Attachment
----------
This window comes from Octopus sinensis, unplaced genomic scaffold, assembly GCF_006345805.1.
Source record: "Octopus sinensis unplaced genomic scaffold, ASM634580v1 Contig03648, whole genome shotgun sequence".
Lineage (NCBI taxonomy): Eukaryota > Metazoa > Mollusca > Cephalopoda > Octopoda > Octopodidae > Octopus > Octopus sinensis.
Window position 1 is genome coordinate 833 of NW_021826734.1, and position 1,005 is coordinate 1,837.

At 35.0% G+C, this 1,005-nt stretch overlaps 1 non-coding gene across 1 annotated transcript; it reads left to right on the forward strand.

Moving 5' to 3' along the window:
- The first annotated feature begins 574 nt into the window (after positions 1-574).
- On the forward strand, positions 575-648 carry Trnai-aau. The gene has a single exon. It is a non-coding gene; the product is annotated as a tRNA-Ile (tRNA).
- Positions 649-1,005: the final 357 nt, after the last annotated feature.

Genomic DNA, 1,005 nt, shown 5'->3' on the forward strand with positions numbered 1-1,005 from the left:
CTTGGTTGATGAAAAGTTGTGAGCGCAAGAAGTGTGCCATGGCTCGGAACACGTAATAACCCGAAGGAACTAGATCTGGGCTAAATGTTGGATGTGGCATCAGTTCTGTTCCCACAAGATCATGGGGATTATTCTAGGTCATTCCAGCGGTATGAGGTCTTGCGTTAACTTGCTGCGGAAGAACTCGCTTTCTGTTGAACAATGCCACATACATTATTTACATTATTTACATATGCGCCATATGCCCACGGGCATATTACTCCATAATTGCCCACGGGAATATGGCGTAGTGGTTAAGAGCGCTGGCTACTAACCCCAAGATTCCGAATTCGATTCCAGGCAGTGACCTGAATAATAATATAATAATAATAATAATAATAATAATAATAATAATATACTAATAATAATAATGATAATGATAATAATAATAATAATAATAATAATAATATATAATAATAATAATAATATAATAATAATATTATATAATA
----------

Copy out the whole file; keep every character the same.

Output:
This window comes from Octopus sinensis, unplaced genomic scaffold, assembly GCF_006345805.1.
Source record: "Octopus sinensis unplaced genomic scaffold, ASM634580v1 Contig03648, whole genome shotgun sequence".
Lineage (NCBI taxonomy): Eukaryota > Metazoa > Mollusca > Cephalopoda > Octopoda > Octopodidae > Octopus > Octopus sinensis.
Window position 1 is genome coordinate 833 of NW_021826734.1, and position 1,005 is coordinate 1,837.

At 35.0% G+C, this 1,005-nt stretch overlaps 1 non-coding gene across 1 annotated transcript; it reads left to right on the forward strand.

Moving 5' to 3' along the window:
- The first annotated feature begins 574 nt into the window (after positions 1-574).
- On the forward strand, positions 575-648 carry Trnai-aau. The gene has a single exon. It is a non-coding gene; the product is annotated as a tRNA-Ile (tRNA).
- Positions 649-1,005: the final 357 nt, after the last annotated feature.

Genomic DNA, 1,005 nt, shown 5'->3' on the forward strand with positions numbered 1-1,005 from the left:
CTTGGTTGATGAAAAGTTGTGAGCGCAAGAAGTGTGCCATGGCTCGGAACACGTAATAACCCGAAGGAACTAGATCTGGGCTAAATGTTGGATGTGGCATCAGTTCTGTTCCCACAAGATCATGGGGATTATTCTAGGTCATTCCAGCGGTATGAGGTCTTGCGTTAACTTGCTGCGGAAGAACTCGCTTTCTGTTGAACAATGCCACATACATTATTTACATTATTTACATATGCGCCATATGCCCACGGGCATATTACTCCATAATTGCCCACGGGAATATGGCGTAGTGGTTAAGAGCGCTGGCTACTAACCCCAAGATTCCGAATTCGATTCCAGGCAGTGACCTGAATAATAATATAATAATAATAATAATAATAATAATAATAATAATATACTAATAATAATAATGATAATGATAATAATAATAATAATAATAATAATAATATATAATAATAATAATAATATAATAATAATATTATATAATA